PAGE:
Archive for 2008


What do you do when you’ve got a large collection of chillies in the house? Well, if you’re us, you make harissa.


Doors Open

Yesterday was the 2008 Doors Open Day in Edinburgh: each year, for one day only, a variety of buildings open their doors to visitors, free of charge. A large number are places that you’d never normally get the chance to visit.


The runN program

Nearly a year ago, Mark Jason Dominus blogged about runN, a program he’d written. I’ve stol– uh, I mean, adapted his version for my own ends, with a couple of differences. This is a rationale for my changes.


Tries and Text::Match::FastAlternatives

I’ve just released version 1.00 of my Text::Match::FastAlternatives Perl module. Since I’m apparently declaring it stable, I thought it was worth writing up a description of what it does, and how it does it.

Suppose you have a large list of strings, and a set of keys, and you need to determine, for each of the strings, whether any of the keys occur in it. For example, the list of strings might be a list of user-agent headers sent to a web server, and the keys a set of strings that are good indicators of robots accessing your site; you want to calculate some server statistics, but disregard any robotic traffic.

How do you go about doing that?


Speeding up SSH logins

SSH is great; it’s highly secure, and actually easier to use than insecure alternatives like rsh or Telnet. In fact, it’s so easy to integrate SSH with everything else you do that it’s commonplace to rely on it for all sorts of things. But oddly, that very ubiquity tends to reveal an unexpected problem when you try to use SSH for, say, accessing a revision-control system: merely connecting to the remote end and performing the handshaking necessary to set up the encrypted channel takes an appreciable amount of time.

So herewith instructions on how to eliminate that overhead.



Today is the Jewish festival of Purim. One of the customs associated with Purim is the eating of hamentashen — triangular pastries with a sweet filling. (The word is probably Yiddish for “Haman’s pockets”, where Haman is the bad guy in the events commemorated by the festival; in Hebrew they’re called אוזני המן oznei haman, or “Haman’s ears”.)


How not to behave when you’re on the run

I’ve been watching some Prison Break lately. I don’t suppose I’m giving all that much away if I mention that season 2 follows the lives of some convicts after a, y’know, prison break.

One of the convicts in question is Our Hero, Michael Scofield, who we’re meant to believe is a genius. But I saw something the other day that gave me serious cause for concern on that issue.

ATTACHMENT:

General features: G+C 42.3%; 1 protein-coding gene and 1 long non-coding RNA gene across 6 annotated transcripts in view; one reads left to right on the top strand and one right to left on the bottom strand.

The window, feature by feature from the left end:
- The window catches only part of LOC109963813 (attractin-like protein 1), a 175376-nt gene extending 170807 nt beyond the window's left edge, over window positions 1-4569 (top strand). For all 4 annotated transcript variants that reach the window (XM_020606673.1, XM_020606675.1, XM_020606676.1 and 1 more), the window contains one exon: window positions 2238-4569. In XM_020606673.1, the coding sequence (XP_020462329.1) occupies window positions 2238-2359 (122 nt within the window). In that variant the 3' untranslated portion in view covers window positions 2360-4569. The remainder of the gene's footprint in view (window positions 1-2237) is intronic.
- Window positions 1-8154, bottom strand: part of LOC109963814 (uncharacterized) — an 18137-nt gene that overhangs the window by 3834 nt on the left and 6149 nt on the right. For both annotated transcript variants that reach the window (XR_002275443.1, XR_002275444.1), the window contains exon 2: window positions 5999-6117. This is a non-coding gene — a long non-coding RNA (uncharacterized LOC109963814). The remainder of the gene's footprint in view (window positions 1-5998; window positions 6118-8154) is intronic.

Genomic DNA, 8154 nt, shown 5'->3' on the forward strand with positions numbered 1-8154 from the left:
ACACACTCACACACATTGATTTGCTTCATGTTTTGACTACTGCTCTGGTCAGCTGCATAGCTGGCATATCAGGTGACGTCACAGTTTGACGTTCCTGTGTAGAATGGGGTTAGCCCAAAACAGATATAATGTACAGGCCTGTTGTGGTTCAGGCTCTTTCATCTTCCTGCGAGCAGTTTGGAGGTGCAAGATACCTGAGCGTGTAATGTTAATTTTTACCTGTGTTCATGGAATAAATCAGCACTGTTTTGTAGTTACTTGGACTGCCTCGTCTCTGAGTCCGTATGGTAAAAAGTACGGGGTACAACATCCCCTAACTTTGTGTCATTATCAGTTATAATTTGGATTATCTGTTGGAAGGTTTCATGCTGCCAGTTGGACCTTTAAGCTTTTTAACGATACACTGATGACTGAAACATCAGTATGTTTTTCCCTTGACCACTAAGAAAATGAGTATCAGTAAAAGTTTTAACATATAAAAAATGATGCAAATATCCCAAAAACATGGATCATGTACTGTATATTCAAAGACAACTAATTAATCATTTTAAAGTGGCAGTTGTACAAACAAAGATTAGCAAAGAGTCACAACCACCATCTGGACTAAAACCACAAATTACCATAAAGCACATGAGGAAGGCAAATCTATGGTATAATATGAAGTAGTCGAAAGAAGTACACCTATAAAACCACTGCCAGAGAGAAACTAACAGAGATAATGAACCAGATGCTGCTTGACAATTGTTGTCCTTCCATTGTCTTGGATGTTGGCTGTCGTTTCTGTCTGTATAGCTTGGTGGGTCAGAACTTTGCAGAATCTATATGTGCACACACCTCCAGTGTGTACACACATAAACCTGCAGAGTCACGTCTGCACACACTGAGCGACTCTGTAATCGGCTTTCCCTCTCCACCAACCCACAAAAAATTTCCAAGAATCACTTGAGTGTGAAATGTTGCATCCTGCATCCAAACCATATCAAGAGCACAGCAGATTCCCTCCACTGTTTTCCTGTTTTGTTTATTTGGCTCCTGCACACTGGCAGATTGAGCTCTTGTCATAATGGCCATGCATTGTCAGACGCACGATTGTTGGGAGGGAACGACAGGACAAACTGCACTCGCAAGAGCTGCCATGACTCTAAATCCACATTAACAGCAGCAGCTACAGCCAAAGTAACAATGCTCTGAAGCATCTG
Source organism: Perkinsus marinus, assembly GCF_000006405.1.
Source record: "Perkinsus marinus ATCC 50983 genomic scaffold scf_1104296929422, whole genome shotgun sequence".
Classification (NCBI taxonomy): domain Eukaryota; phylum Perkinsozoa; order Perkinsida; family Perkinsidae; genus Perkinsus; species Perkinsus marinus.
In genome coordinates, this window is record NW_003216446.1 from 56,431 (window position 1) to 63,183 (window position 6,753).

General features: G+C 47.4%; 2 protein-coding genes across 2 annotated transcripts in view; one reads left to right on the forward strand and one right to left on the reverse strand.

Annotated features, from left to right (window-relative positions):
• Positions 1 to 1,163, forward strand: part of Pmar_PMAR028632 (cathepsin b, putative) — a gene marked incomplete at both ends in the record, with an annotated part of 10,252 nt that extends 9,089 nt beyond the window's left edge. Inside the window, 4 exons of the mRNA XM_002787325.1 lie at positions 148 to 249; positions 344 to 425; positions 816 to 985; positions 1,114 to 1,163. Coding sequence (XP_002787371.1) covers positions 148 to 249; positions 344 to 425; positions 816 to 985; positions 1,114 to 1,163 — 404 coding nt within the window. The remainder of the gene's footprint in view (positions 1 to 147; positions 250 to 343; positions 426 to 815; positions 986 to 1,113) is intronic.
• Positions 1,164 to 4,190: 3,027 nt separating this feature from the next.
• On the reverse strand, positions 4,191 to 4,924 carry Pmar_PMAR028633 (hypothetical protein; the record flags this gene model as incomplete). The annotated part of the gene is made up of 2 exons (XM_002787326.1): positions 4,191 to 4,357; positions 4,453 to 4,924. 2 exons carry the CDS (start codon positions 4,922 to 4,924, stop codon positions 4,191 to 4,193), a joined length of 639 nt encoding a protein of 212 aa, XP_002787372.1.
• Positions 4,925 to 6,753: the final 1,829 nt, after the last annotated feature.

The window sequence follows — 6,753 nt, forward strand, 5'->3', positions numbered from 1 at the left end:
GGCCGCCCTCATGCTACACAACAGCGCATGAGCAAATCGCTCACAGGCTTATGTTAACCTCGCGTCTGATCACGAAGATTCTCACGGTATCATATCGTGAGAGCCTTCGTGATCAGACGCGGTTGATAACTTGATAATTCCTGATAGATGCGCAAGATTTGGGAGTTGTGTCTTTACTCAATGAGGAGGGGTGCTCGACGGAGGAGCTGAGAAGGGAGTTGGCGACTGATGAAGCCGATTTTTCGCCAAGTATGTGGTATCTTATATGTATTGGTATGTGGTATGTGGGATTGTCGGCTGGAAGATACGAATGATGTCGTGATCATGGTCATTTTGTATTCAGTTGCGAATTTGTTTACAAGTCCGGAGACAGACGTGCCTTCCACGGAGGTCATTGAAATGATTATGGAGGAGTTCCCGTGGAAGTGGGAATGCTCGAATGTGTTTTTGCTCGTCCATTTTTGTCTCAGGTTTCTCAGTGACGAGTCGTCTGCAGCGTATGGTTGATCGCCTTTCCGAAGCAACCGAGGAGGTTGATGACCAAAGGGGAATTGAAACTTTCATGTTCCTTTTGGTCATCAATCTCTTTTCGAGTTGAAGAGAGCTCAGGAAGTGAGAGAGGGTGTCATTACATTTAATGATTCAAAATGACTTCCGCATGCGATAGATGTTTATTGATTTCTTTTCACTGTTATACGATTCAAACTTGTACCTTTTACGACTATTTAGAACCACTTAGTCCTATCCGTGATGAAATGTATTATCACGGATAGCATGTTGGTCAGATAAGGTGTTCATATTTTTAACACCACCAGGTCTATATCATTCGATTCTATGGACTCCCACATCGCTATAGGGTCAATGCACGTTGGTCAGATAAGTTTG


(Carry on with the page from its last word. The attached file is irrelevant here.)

Eric Sink has an interesting piece about MeWare, ThemWare, and UsWare. The basic idea is that one way of categorising software is by who uses it:

  • MeWare: only the developer
  • UsWare: the developer, among others
  • ThemWare: people other than the developer

I think most programmers can see what Eric’s getting at there. If you’ve ever worked on, say, a piece of software used exclusively by people in a different department of the company you work for, you know how hard it can be to ensure that the software actually meets those people’s needs.

However, I took issue with one particular thing Eric says.


Album art in Rhythmbox

I’ve been using Rhythmbox for a while now. (Well, I had a brief sojourn in the land of Amarok, but I now seem to have left it for good.) Rhythmbox is actually pretty good; better in some usability ways than iTunes, for example. But it’s far from perfect.


Unicode fun

The Unicode character U+029A ʚ is named LATIN SMALL LETTER CLOSED OPEN E.

Both CLOSED and OPEN? That’s a neat trick.


Freecycle and reputation

Freecycle is a pretty good idea. Lots of people have stuff they no longer need; lots of people need stuff they don’t currently have. If those people could get together in local geographical communities, so that the first group can give stuff away to the second group, then more stuff will get reused rather than being filed away in landfill for a few centuries.

But the implementation of Freecycle is, shall we say, somewhat suboptimal.


Software tools and cross products

A colleague approached me today regarding a unit test he was writing. He was constructing a series of test cases from a data structure; his code at the time used a multi-line string of which each line had several fields which together described a test to run.


This is not an RSS feed

Various things we do at work involve taking RSS feeds from elsewhere. Some incompetent people emit feeds that are broken in one way or another.